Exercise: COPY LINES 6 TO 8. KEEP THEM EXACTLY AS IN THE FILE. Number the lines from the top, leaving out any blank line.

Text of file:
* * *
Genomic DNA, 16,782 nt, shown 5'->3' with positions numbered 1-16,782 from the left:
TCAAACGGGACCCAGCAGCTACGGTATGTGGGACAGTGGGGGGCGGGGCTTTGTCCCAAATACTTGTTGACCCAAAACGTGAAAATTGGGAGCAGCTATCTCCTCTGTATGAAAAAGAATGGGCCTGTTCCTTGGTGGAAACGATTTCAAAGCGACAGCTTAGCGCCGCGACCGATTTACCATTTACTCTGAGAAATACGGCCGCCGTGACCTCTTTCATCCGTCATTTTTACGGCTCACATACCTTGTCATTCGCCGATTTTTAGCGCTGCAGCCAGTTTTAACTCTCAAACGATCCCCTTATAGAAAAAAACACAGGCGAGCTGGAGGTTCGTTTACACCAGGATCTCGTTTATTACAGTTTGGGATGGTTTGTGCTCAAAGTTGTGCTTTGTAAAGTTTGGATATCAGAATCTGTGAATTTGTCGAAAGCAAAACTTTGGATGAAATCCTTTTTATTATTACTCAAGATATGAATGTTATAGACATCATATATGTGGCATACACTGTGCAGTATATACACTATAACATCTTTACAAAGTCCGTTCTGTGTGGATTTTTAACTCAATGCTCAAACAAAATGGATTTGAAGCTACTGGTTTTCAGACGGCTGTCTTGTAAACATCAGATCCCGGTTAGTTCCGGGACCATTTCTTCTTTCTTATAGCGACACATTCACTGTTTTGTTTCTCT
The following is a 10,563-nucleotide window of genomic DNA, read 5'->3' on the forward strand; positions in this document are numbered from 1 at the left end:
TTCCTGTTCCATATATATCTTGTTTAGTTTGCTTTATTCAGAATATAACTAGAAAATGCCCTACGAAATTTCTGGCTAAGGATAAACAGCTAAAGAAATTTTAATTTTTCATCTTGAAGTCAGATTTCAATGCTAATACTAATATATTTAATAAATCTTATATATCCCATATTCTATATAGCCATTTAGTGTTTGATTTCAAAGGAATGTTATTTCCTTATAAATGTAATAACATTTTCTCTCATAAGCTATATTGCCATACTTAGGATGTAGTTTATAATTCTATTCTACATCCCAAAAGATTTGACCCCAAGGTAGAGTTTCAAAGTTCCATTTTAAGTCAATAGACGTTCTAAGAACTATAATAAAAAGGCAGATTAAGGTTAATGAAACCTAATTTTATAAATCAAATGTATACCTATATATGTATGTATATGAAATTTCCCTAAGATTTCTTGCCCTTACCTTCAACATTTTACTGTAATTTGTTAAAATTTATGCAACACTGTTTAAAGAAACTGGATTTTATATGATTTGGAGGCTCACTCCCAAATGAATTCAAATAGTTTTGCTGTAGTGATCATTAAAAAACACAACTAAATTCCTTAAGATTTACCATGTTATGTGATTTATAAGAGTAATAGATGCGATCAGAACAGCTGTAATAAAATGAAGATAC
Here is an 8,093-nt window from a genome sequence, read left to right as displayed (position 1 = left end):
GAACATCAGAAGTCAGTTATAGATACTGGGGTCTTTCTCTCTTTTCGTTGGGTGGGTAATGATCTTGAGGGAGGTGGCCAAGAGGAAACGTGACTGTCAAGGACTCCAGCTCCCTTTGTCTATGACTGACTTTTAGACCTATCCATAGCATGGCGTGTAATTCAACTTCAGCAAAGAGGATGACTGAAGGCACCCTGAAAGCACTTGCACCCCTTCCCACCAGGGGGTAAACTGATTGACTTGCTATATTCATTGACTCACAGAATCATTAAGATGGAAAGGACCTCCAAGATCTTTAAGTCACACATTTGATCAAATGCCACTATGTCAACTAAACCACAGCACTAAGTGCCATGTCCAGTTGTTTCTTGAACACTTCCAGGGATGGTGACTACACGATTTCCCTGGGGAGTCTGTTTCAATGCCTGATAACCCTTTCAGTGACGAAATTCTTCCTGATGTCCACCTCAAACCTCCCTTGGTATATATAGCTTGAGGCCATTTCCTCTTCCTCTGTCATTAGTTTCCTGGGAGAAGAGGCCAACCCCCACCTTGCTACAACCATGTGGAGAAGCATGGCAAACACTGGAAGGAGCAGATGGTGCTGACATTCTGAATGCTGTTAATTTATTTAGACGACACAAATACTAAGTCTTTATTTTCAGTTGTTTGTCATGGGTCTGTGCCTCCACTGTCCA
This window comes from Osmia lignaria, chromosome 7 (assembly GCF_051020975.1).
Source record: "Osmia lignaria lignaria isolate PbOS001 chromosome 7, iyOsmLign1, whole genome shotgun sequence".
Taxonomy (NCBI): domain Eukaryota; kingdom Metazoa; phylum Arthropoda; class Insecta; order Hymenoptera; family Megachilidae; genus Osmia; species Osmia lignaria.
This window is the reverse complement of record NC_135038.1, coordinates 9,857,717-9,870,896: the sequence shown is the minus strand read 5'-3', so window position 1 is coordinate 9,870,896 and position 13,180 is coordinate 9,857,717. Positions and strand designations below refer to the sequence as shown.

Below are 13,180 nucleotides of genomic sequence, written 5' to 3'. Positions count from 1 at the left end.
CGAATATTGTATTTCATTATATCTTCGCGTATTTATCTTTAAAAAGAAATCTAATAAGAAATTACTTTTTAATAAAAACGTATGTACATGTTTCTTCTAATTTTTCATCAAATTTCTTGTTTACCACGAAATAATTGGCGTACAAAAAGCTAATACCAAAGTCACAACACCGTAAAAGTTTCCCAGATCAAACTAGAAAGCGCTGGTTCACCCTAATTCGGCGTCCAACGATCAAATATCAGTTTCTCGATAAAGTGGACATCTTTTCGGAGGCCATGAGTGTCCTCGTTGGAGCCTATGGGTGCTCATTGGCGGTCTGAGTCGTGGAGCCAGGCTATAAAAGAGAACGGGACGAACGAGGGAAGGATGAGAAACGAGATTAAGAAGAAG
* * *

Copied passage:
GAACATCAGAAGTCAGTTATAGATACTGGGGTCTTTCTCTCTTTTCGTTGGGTGGGTAATGATCTTGAGGGAGGTGGCCAAGAGGAAACGTGACTGTCAAGGACTCCAGCTCCCTTTGTCTATGACTGACTTTTAGACCTATCCATAGCATGGCGTGTAATTCAACTTCAGCAAAGAGGATGACTGAAGGCACCCTGAAAGCACTTGCACCCCTTCCCACCAGGGGGTAAACTGATTGACTTGCTATATTCATTGACTCACAGAATCATTAAGATGGAAAGGACCTCCAAGATCTTTAAGTCACACATTTGATCAAATGCCACTATGTCAACTAAACCACAGCACTAAGTGCCATGTCCAGTTGTTTCTTGAACACTTCCAGGGATGGTGACTACACGATTTCCCTGGGGAGTCTGTTTCAATGCCTGATAACCCTTTCAGTGACGAAATTCTTCCTGATGTCCACCTCAAACCTCCCTTGGTATATATAGCTTGAGGCCATTTCCTCTTCCTCTGTCATTAGTTTCCTGGGAGAAGAGGCCAACCCCCACCTTGCTACAACCATGTGGAGAAGCATGGCAAACACTGGAAGGAGCAGATGGTGCTGACATTCTGAATGCTGTTAATTTATTTAGACGACACAAATACTAAGTCTTTATTTTCAGTTGTTTGTCATGGGTCTGTGCCTCCACTGTCCA
This window comes from Osmia lignaria, chromosome 7 (assembly GCF_051020975.1).
Source record: "Osmia lignaria lignaria isolate PbOS001 chromosome 7, iyOsmLign1, whole genome shotgun sequence".